This article is part two of a three-part series discussing how employers may successfully challenge class certification of lawsuits seeking overtime and minimum wages. The federal Fair Labor Standards Act (FLSA) sets forth a unique procedure of “collective actions,” instead of “class actions.” A collective action requires cumbersome procedures to get putative plaintiffs to join the lawsuit and person seeking to join the case must file with the court a written consent to join the case. 29 U.S.C.A. § 216(b) (“No employee shall be a party plaintiff to any such action unless he gives his consent in writing to become such a party and such consent is filed in the court in which such action is brought”). Peter Mavrick is a Fort Lauderdale employment attorney and a Miami employment attorney who defends the interests of businesses and business owners in employment law disputes, including lawsuits demanding wages and damages from alleged employment discrimination and retaliation.
At the initial stage of an FLSA collective action, a court will consider whether to grant “conditional certification.” Conditional certification is a legal decision that will allow a plaintiff’s lawyer to seek discovery of other possible plaintiffs, and invite potential plaintiffs to join the lawsuit. This is a very important threshold legal decision, and strategically an employer will want to work to persuade the Judge to refuse conditional certification. A court will grant conditional certification if a plaintiff demonstrates a reasonable basis to believe that: (1) there are other employees of the Defendant who desire to opt-in and (2) that these other employees are “‘similarly situated’ with respect to their job requirements and with regard to their pay provisions.” Dybach v. State of Fla. Dep’t of Corrs., 942 F.2d 1562 (11th Cir.1991); see Calderone v. Scott, 838 F.3d 1101 (11th Cir. 2016) (“To maintain an opt-in collective action under § 216(b), plaintiffs must demonstrate that they are ‘similarly situated”). The employee-plaintiff has “the burden of demonstrating a reasonable basis for crediting [his] assertions that aggrieved individuals existed in the broad class that [he] proposed.” Haynes v. Singer Co., Inc., 696 F.2d 884 (11th Cir.1983). Opt-in plaintiffs “need show only that their positions are similar, not identical, to the positions held by the putative class members.” Hipp v. Liberty Nat’l Life Ins. Co., 252 F.3d 1208 (11th Cir. 2001). While there is no bright line test in determining whether plaintiffs are sufficiently similar, the more legally significant differences that exist among the opt-in plaintiffs, the less likely it is that the court will determine that the group of employees is similarly situated. Anderson v. Cagle’s, 488 F.3d 945 (11th Cir. 2007).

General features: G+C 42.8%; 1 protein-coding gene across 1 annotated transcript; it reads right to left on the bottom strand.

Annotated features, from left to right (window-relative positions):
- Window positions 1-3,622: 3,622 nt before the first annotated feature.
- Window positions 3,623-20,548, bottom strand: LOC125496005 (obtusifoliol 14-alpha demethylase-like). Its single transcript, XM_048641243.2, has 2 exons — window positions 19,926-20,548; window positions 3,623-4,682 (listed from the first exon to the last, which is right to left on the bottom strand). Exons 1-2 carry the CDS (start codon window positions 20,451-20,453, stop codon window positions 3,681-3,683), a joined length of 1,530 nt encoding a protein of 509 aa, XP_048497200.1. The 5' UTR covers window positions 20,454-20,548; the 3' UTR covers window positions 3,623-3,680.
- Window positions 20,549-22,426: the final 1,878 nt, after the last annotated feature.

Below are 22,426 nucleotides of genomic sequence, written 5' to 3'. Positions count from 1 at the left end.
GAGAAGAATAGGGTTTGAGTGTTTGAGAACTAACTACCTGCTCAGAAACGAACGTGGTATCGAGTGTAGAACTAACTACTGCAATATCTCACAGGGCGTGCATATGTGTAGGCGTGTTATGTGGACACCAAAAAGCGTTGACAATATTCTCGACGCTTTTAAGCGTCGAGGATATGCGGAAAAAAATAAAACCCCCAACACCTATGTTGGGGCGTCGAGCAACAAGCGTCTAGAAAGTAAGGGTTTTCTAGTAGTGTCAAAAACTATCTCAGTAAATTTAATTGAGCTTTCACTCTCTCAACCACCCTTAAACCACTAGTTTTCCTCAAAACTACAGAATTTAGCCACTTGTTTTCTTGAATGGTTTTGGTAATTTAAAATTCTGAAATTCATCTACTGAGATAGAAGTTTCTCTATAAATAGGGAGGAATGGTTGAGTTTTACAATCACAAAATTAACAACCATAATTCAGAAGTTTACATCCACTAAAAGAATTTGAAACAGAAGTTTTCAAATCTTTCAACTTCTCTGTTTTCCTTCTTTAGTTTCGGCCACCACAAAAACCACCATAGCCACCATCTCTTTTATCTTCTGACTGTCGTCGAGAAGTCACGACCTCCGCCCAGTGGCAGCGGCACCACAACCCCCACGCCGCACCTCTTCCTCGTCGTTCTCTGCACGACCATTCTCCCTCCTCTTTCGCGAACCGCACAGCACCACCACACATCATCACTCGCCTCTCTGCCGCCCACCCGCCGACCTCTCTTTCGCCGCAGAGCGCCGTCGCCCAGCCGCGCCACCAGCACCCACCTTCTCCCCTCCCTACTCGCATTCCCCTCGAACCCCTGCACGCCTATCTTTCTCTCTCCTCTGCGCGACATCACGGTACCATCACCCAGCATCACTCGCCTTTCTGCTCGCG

A plaintiff must also show that there are other employees who wish to opt-in to the suit before a collective action may be certified. Dybach v. State of Fla. Dep’t of Corr., 942 F.2d 1562 (11th Cir.1991). In making this showing, a plaintiff cannot rely on speculative, vague, or conclusory allegations. Alvarez v. Sun Commodities, Inc., 12-60398-CIV, 2012 WL 2344577 (S.D. Fla. June 20, 2012). An employer may prevail and avoid conditional certification by providing affidavits which are not sufficiently rebutted by the plaintiff’s affidavits. Grayson v. K Mart Corp., 79 F.3d 1086 (11th Cir.1996); Kubiak v. S.W. Cowboy, Inc., 2014 WL 2625181 (M.D. Fla. June 12, 2014) (an employer may prevail on decertifying the class by showing that only a relatively small proportion of members of a class wish to opt-in). The Mavrick Law Firm has successfully defended attempted collective actions by proving to federal and state Judges that the plaintiffs have not presented sufficient evidence that there is a true class of similarly situated plaintiffs.
If the employee prevails in showing that the plaintiffs are sufficiently similar at this stage, “notice is provided to the proposed group of employees, who must affirmatively opt-in to join the suit.” Roberson v. Rest. Delivery Developers, LLC, 320 F. Supp. 3d 1309 (M.D. Fla. 2018).
While it is strategically important for an employer to advocate against conditional certification, the employer will always have a second line of defense by “de-certifying” the class. Courts refer to consideration of whether to de-certify the class as the “second stage” of the collective action. A court order “de-certifying” the collective action will terminate the collective action. “This second stage is less lenient, and the plaintiff bears a heavier burden.” Morgan v. Family Dollar Stores, Inc., 551 F.3d 1233 (11th Cir. 2008). At this stage, the court considers “(1) disparate factual and employment settings of the individual plaintiffs; (2) the various defenses available to defendant[s] [that] appear to be individual to each plaintiff; [and] (3) fairness and procedural considerations[.]” Id. The decertification stage is especially important to successful defense against a collective action. The attorney needs to assemble evidence and carefully identify evidentiary holes in the plaintiffs’ lawsuit that will demonstrate to the Judge that the alleged “collective action” is a pretext for joining a group of plaintiffs with disparate claims.
Peter Mavrick is a Fort Lauderdale employment lawyer and a Miami employment lawyer who represents the interests of businesses and their owners. This article does not serve as a substitute for legal advice tailored to a particular situation.